Updated note 10/17/13: I love this dough recipe, but these days I almost exclusively use this Lazy Pizza Dough (no kneading/proofing/chilling + you can choose the schedule that fits your day).
1/2 teaspoon dry active yeast
2 cups plus 2 tablespoons bread flour, plus more for dusting
6 strips bacon
1/2 cup grated Parmesan
2 cups grated mozzarella
6 large eggs
Freshly ground black pepper
2 tablespoons minced flat-leaf parsley
2 tablespoons minced chives
2 scallions, thinly sliced
1 shallot, minced
The night before, prepare the dough: Place 3/4 cup lukewarm water in the bowl of an electric mixer fitted with a dough hook. Sprinkle in the yeast, stir and let sit for 5 minutes. Add the flour and 1 teaspoon of salt and mix on low for 1 minute. Increase the speed to medium and mix for 2 minutes, then increase the speed to high and mix until a smooth dough forms, about 2 minutes more. Turn the dough onto a lightly floured surface, divide into two equal pieces and form each half into a tight ball. Place on a large floured sheet pan, place the pan in a plastic garbage bag, tie the bag loosely and refrigerate overnight.
One to two hours* before baking, place the dough in a warm spot. Adjust the oven rack to the lowest position and set a pizza stone on it. Preheat the oven to 500 degrees 30 minutes before you are ready to bake the pizza.
Prepare the dough and toppings: Fry the bacon in a large sauté pan over medium-high heat until crisp. Cool on a paper-towel-lined plate; roughly chop.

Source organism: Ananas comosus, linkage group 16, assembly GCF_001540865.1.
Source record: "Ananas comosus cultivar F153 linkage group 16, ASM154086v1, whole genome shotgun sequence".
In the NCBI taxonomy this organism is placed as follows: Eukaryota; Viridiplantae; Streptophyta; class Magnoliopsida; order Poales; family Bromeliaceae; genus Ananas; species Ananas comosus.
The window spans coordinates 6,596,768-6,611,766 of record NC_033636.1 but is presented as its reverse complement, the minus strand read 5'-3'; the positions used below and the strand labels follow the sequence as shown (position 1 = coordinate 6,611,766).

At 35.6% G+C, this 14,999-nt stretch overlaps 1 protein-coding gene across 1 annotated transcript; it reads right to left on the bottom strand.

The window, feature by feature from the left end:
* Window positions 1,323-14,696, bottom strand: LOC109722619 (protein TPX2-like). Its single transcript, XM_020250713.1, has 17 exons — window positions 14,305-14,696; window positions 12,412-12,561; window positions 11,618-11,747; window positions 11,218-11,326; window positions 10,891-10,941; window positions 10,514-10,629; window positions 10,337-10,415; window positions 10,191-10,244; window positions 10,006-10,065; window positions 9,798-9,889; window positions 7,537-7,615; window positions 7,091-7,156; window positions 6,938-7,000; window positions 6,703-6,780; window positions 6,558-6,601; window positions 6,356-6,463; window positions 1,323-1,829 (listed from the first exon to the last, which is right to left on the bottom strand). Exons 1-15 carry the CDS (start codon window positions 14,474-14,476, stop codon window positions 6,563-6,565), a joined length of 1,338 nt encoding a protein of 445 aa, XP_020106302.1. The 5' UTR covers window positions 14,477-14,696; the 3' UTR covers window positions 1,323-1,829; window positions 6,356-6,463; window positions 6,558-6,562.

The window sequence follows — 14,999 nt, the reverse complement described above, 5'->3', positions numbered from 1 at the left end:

Dip your hands and a ball of dough into the flour. On a lightly floured countertop, pat the dough into a disc with your fingertips, then drape the dough over your fists and carefully stretch it from beneath to form a 12-inch circle.
Generously dust the surface of a pizza peel or large inverted sheet pan with flour and place the stretched dough on it. Sprinkle the dough with half of the Parmesan, mozzarella and bacon. Crack 3 eggs over the top and season with salt and pepper.
Bake the pizza: Shake the pizza peel slightly to make sure the dough is not sticking. Carefully lift any sections that are sticking and sprinkle a bit more flour underneath, then slide the pizza directly onto the baking stone in one quick forward-and-back motion. Bake for 8 to 10 minutes, rotating after 5 minutes. When the crust is golden, the cheese is melted and the egg yolks are cooked, use the peel to transfer the pizza to a cutting board. Sprinkle half of the parsley, chives, scallions and shallot on top. Let cool for 2 minutes, slice and serve immediately. Prepare the second pizza in the same way.
* The original recipe suggests that you take the dough out one hour before baking but I took mine out two hours earlier, because I always find it takes a looong time to get dough back to proofing at room temperature. In this time, you can lazily prepare the toppings and get your oven nice and hot.